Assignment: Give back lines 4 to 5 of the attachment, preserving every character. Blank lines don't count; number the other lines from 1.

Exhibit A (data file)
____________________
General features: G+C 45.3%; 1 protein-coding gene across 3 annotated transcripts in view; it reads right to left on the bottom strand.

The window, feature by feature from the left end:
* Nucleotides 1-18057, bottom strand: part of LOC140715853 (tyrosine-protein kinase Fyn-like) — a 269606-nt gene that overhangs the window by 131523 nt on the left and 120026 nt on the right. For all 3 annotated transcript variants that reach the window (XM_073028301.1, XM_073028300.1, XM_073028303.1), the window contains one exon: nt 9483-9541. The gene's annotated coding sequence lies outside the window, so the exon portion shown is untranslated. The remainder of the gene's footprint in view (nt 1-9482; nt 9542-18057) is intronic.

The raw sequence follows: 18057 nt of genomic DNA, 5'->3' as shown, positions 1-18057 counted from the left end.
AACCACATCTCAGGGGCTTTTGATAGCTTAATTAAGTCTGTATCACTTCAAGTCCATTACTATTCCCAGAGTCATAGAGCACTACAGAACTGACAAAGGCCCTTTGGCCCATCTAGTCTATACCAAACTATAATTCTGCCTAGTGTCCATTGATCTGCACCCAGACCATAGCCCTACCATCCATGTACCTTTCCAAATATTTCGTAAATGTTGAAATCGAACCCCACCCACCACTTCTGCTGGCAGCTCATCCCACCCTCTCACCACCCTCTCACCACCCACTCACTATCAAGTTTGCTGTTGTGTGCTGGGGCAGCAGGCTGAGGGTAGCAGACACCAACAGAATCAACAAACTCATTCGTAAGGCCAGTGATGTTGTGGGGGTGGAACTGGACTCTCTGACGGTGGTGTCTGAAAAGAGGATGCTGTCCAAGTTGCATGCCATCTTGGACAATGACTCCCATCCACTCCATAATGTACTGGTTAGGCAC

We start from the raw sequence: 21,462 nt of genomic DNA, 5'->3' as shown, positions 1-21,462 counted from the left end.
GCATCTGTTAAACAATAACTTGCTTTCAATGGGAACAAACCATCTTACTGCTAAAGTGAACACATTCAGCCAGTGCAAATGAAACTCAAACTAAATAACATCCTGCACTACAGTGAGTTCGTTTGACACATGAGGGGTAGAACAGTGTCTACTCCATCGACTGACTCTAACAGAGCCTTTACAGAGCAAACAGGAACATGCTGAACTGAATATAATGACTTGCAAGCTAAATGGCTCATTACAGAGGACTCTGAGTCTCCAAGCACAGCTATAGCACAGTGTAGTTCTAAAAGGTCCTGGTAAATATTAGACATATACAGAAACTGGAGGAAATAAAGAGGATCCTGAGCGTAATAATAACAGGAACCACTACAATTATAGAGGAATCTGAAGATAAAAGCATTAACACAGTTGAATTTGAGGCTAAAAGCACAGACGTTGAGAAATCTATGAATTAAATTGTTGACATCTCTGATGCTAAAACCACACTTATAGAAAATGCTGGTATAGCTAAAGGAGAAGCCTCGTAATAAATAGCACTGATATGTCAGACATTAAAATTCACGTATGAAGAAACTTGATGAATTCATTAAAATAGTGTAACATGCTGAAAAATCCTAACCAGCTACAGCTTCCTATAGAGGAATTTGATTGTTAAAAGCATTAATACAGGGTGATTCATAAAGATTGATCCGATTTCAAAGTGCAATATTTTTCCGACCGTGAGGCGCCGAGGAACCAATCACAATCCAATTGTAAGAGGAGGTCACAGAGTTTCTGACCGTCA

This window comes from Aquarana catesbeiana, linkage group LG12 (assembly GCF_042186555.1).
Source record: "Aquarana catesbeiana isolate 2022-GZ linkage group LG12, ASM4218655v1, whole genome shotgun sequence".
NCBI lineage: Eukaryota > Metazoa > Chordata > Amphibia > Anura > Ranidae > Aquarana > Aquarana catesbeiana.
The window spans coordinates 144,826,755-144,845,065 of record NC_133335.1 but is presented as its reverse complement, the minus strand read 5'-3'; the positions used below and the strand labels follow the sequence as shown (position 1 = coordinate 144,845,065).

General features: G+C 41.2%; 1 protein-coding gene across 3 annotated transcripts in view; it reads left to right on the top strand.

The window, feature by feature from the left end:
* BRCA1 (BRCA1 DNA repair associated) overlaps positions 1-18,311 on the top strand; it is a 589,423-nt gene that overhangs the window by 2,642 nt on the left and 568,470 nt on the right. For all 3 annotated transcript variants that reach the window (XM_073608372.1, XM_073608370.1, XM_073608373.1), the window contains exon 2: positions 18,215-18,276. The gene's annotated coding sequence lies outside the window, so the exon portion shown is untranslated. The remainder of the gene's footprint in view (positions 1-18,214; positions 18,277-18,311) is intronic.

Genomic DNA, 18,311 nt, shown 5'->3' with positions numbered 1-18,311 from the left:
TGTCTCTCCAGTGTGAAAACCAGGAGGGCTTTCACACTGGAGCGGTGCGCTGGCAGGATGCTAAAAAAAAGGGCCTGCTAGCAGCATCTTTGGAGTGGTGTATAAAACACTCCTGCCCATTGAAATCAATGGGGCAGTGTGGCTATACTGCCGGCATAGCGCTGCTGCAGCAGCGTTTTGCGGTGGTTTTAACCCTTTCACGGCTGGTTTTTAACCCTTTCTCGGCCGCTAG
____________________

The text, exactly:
The raw sequence follows: 18057 nt of genomic DNA, 5'->3' as shown, positions 1-18057 counted from the left end.
AACCACATCTCAGGGGCTTTTGATAGCTTAATTAAGTCTGTATCACTTCAAGTCCATTACTATTCCCAGAGTCATAGAGCACTACAGAACTGACAAAGGCCCTTTGGCCCATCTAGTCTATACCAAACTATAATTCTGCCTAGTGTCCATTGATCTGCACCCAGACCATAGCCCTACCATCCATGTACCTTTCCAAATATTTCGTAAATGTTGAAATCGAACCCCACCCACCACTTCTGCTGGCAGCTCATCCCACCCTCTCACCACCCTCTCACCACCCACTCACTATCAAGTTTGCTGTTGTGTGCTGGGGCAGCAGGCTGAGGGTAGCAGACACCAACAGAATCAACAAACTCATTCGTAAGGCCAGTGATGTTGTGGGGGTGGAACTGGACTCTCTGACGGTGGTGTCTGAAAAGAGGATGCTGTCCAAGTTGCATGCCATCTTGGACAATGACTCCCATCCACTCCATAATGTACTGGTTAGGCAC